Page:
Send In The Clowns

For The First Time In 25 Years, A Major Pima County Developer Gets A Pie In The Kisser.

By Emil Franzi

LAST WEEK, WHEN The Pima County Board of Supervisors rejected, 4-1, Fairfield Homes' proposed rezoning for 6,100 homes, two more golf courses and 1,000 commercial acres on 10 square miles south of Green Valley, it wasn't a particularly surprising event, even for this growth-happy burg: The Canoa project was the most ineptly handled major rezoning case in modern Pima County history.

Usually big zoning cases like this one--the first major plan to be rejected by the Board of Supervisors in a quarter-century--pit neighbors and environmentalists against the developer and Growth Lobby support groups. But Fairfield's brilliant strategy managed to spark opposition from the mines, the railroad, Farmer's Investment, the Tohono O'odham Nation and the astronomy industry.

The main concern of the big-business interests, as well as many local inhabitants (particularly in the surrounding area) was water. The pro-growth state Department of Water Resources gave Fairfield the authority to pump whatever groundwater it needed for Canoa, which made all the other special interests very nervous. It seems some people have come to their senses and realized Pima County is a desert. Amazing.

Currents At the big showdown on Tuesday, January 12, in the old Sahuarita High School auditorium, the usual Growth Lobby Astroturf was present among the 1,000-plus spectators and roughly 200 speakers, who kept the meeting rolling until after 11 p.m. We heard the usual crap from the Chamber of Commerce that building more houses will mean more income for local government--never mind the overwhelming evidence that increased services will more than eat up new revenues. And we heard the (yawn) usual dire predictions from the real-estate and construction folks that not passing this plan would plunge the area into economic depression.

Hey, guys: Nobody buys that bullshit anymore, including most of you. Get real.

What added to the opponents' wide margin in attendance was a group of astronomers and their supporters, who reacted to Fairfield's heavy-handed legal threats, intended to intimidate those who had the audacity to point out the impact of light pollution on the nearby Mount Hopkins Observatory.

The astronomers noted that Mount Hopkins is one of the best observatories in the world for ground-based stargazing and discussed astronomy's economic benefits to the community--from the high-paying jobs it generates in the development of complex and expensive equipment like mirrors and other high-tech components, to the large number of visitors and scientific researchers attracted here, as well as millions in grant money that steadily flows our way. Fairfield's lame response: They'd turn off all the really bright lights at 10 p.m.

The trained seals traditionally hauled out to chant the usual mantra, "Construction feeds my family," found astronomers flinging back the same message: "Dark skies feed many others."

Fairfield's decision to threaten astronomers with lawsuits was the ultimate bad call in a cavalcade of poor judgment; it seemed almost as if they were searching for new groups to offend.

BUT FAIRFIELD'S BASIC problem resulted from their simple inability to read the Board of Supervisors.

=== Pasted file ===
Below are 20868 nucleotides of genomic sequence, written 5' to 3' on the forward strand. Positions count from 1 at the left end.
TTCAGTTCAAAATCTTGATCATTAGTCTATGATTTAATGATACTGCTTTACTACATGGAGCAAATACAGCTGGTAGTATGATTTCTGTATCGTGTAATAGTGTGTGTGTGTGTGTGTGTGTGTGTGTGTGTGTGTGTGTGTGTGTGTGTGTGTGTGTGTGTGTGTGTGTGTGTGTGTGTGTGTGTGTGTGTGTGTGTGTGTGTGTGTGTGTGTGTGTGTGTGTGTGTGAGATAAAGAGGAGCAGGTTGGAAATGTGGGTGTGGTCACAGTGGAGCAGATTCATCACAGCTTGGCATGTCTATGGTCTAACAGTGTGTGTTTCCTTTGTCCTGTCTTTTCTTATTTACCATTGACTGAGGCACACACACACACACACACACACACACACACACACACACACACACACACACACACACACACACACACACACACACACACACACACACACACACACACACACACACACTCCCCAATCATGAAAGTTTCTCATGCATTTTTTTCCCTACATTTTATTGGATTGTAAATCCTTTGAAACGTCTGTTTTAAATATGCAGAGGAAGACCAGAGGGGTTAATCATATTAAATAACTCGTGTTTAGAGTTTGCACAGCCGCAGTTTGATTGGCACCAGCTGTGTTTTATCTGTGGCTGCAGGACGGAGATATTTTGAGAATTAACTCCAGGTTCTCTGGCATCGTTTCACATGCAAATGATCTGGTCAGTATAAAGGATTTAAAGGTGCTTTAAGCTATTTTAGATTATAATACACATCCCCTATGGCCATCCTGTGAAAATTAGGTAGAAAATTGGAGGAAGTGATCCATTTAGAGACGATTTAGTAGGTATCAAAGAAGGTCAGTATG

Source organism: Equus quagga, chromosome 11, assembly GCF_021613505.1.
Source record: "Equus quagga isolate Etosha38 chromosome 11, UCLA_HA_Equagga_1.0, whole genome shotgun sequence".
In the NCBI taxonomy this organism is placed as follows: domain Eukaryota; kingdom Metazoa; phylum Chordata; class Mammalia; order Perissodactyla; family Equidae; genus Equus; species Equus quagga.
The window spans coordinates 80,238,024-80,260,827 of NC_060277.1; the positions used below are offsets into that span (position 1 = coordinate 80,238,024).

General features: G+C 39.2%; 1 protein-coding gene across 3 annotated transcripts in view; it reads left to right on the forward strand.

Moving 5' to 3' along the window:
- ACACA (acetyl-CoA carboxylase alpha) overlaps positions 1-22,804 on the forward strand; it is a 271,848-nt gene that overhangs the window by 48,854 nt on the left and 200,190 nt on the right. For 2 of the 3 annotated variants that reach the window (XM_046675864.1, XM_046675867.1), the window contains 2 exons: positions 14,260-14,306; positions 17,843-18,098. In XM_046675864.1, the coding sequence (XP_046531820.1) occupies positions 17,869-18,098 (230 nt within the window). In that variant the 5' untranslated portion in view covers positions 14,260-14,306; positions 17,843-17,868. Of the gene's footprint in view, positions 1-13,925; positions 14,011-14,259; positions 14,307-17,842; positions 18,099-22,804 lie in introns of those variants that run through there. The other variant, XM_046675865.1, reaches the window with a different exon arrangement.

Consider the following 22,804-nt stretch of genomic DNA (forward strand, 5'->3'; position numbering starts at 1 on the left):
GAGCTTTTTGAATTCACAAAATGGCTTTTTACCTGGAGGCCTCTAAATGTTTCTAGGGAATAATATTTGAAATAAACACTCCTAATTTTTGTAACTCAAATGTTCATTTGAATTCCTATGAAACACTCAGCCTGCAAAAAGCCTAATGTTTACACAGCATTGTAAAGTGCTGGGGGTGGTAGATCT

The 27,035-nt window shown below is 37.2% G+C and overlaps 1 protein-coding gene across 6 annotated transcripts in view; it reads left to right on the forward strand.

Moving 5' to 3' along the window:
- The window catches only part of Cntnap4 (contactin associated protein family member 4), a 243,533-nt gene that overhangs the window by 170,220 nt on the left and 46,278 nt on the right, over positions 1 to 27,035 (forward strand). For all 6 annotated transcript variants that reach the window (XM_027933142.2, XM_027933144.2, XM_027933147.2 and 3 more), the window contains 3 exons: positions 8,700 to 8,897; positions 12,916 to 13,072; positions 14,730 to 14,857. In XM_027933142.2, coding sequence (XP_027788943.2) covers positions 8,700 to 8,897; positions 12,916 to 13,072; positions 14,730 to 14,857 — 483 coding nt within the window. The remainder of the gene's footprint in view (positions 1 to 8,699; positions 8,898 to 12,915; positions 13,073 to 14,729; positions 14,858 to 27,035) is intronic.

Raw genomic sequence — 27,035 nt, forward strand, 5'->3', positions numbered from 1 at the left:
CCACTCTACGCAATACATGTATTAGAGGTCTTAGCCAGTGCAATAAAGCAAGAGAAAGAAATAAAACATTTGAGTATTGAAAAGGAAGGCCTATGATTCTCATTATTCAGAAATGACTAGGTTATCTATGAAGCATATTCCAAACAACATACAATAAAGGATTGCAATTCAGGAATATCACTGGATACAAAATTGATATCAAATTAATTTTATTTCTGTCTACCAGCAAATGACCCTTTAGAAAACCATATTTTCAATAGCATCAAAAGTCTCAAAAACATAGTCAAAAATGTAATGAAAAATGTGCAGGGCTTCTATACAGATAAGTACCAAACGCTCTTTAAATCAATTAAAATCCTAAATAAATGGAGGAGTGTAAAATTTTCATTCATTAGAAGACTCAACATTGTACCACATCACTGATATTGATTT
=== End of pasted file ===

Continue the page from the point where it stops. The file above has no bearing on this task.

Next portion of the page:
Two members were easy. Both Democrat Raul Grijalva and Republican Ray Carroll had made it clear they were opposed. That meant the proponents needed all three of the remaining members.

They had one--Republican Mike Boyd, despite his many comments to the contrary. They imagined they had two more: Democrats Dan Eckstrom and Sharon Bronson. The local media helped feed that misconception. Before the big meeting, The Arizona Daily Star headlined one crucial story, "Bronson Holds Key." The assumption was that Eckstrom was in Fairfield's pocket because the developer had hired an old friend, Frank Thomson, as a lead planner.

Eckstrom, unlike some other pols we know, has never pretended to be an environmentalist. He often votes with development interests. But he doesn't declare how he'll vote; nor does he discuss the issue with anyone beforehand, so nobody ever knows what he'll do. And he's been known to vote against developers. Thus the Fairfield gang's miscalculation here was both arrogant and stupid.

Bronson was also uncommitted. While it was hard to count her as firmly opposed to the development before the meeting, it was clear folly to expect her to abandon her basic political views--as well as the constituency that elected her--to go down the well for Canoa. Nick the Greek would've given heavy odds against it.

Perhaps Fairfield should've hired old Nick as a consultant, since nobody quite understood why they persisted in going through with the public hearing and getting clobbered--it was obvious to anybody with a pulse that Fairfield's plan was doomed.

The answer is simple: Some of Fairfield's ace bigshots actually believed they had three votes. They were that out of it.

In fact, they were so out of it that they cashed personal chits with well-respected Pima County Sheriff Clarence Dupnik, who did them a big favor by publicly taking a pro-rezoning stand, to no avail. They were so out of it that they privately explained their threatened suit against the Smithsonian was merely a way "to get their attention." They were so out of it that they actually expected Eckstrom to second Boyd's last-minute rescue attempt, which would have accepted portions of the plan. They were so out of it they failed to grasp that astronomy is more economically relevant to this community than they are.

It was a big win for restrained-growth advocates, highlighting once again the community's paradigm shift on the growth issue. Either that, or spotlighting the Growth Lobby's increasing political ineptitude. Take your pick. TW

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